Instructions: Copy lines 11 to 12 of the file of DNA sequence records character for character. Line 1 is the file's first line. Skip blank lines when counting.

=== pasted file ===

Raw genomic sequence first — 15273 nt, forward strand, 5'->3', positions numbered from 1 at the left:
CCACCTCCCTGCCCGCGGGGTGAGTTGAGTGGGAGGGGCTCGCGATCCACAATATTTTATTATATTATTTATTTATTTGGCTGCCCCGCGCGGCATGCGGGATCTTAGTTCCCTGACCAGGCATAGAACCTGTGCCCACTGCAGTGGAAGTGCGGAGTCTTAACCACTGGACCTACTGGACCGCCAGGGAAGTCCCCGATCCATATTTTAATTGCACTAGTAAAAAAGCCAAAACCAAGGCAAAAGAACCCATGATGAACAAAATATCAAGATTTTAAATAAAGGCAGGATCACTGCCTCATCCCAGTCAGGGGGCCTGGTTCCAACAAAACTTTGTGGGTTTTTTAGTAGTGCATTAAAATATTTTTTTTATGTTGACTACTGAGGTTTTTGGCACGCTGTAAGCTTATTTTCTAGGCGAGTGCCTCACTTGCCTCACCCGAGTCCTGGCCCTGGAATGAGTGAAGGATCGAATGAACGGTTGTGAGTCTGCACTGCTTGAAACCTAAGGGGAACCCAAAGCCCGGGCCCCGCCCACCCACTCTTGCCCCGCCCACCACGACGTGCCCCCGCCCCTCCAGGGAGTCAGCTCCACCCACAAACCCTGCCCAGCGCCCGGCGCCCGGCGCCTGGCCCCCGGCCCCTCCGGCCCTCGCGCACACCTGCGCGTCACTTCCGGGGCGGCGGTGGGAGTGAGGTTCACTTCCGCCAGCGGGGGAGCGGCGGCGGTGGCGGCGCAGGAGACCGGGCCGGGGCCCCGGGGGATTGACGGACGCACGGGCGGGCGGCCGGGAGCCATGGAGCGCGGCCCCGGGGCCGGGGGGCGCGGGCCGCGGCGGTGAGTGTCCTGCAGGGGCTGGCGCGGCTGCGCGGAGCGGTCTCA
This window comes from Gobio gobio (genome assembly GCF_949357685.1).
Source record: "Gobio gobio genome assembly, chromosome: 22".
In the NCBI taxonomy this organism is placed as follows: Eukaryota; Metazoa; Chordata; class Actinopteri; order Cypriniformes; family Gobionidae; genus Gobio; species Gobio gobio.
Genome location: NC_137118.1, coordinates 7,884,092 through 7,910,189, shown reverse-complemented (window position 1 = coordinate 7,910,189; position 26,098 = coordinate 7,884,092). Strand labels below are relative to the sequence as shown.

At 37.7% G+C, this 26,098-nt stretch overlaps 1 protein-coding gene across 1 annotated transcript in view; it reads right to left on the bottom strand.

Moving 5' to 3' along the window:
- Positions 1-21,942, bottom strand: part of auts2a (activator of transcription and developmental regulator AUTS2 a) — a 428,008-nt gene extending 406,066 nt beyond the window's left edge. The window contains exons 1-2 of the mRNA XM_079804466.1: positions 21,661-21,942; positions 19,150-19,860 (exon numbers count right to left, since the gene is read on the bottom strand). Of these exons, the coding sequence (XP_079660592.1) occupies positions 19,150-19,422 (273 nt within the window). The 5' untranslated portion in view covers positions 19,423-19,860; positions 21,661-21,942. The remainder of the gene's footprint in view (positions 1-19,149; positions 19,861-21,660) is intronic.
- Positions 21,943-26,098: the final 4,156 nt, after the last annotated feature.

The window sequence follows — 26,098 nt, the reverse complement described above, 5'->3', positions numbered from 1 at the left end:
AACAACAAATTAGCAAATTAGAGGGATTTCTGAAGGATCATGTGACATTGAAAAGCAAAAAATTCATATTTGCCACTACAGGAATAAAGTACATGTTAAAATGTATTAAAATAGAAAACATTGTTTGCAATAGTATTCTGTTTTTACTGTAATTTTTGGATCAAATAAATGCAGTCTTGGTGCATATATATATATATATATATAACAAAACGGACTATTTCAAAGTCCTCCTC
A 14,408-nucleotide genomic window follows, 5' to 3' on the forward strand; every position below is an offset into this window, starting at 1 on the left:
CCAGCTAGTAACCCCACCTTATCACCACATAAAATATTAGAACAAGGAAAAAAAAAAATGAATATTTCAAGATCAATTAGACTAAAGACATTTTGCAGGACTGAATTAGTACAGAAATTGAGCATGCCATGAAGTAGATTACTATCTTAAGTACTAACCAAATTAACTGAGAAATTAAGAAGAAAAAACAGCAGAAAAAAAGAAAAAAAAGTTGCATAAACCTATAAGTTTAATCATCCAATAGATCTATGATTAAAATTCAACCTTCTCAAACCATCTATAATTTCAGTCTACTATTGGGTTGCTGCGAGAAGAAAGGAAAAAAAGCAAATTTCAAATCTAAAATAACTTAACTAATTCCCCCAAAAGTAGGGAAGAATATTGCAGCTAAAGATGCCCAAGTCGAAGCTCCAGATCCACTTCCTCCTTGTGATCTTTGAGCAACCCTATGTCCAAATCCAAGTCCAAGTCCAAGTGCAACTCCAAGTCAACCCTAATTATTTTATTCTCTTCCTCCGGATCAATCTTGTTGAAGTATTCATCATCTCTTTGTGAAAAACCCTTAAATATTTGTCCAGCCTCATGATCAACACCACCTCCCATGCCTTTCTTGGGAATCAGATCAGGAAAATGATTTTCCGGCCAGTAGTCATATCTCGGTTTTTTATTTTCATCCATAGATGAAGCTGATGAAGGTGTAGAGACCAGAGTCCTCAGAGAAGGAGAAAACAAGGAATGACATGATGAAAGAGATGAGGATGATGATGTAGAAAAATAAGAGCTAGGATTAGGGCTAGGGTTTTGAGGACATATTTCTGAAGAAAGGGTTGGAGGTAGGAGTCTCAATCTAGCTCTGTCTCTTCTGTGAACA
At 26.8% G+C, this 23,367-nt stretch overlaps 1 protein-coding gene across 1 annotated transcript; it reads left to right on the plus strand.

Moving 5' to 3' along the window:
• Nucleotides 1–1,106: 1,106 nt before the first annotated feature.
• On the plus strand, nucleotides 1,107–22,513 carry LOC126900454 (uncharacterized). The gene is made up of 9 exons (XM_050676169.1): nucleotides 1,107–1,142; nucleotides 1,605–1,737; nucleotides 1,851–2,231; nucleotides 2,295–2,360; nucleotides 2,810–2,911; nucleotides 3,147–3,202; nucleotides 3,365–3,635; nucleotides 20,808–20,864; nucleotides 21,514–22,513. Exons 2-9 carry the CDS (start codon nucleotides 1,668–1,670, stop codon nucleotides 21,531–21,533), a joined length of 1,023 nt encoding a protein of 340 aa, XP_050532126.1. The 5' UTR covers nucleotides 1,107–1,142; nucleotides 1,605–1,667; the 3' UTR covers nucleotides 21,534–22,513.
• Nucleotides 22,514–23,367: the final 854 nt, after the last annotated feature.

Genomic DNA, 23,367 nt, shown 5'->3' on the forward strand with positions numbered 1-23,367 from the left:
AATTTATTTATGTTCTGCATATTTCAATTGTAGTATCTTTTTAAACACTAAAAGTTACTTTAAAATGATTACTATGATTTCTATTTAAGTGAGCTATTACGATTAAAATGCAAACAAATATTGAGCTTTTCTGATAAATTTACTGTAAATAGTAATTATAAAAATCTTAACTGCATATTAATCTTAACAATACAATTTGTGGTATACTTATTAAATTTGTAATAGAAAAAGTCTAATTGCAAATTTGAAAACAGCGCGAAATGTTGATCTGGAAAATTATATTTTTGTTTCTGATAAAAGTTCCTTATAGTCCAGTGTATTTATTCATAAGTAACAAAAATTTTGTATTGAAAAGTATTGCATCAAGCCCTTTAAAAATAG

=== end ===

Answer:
The window sequence follows — 26,098 nt, the reverse complement described above, 5'->3', positions numbered from 1 at the left end:
AACAACAAATTAGCAAATTAGAGGGATTTCTGAAGGATCATGTGACATTGAAAAGCAAAAAATTCATATTTGCCACTACAGGAATAAAGTACATGTTAAAATGTATTAAAATAGAAAACATTGTTTGCAATAGTATTCTGTTTTTACTGTAATTTTTGGATCAAATAAATGCAGTCTTGGTGCATATATATATATATATATATAACAAAACGGACTATTTCAAAGTCCTCCTC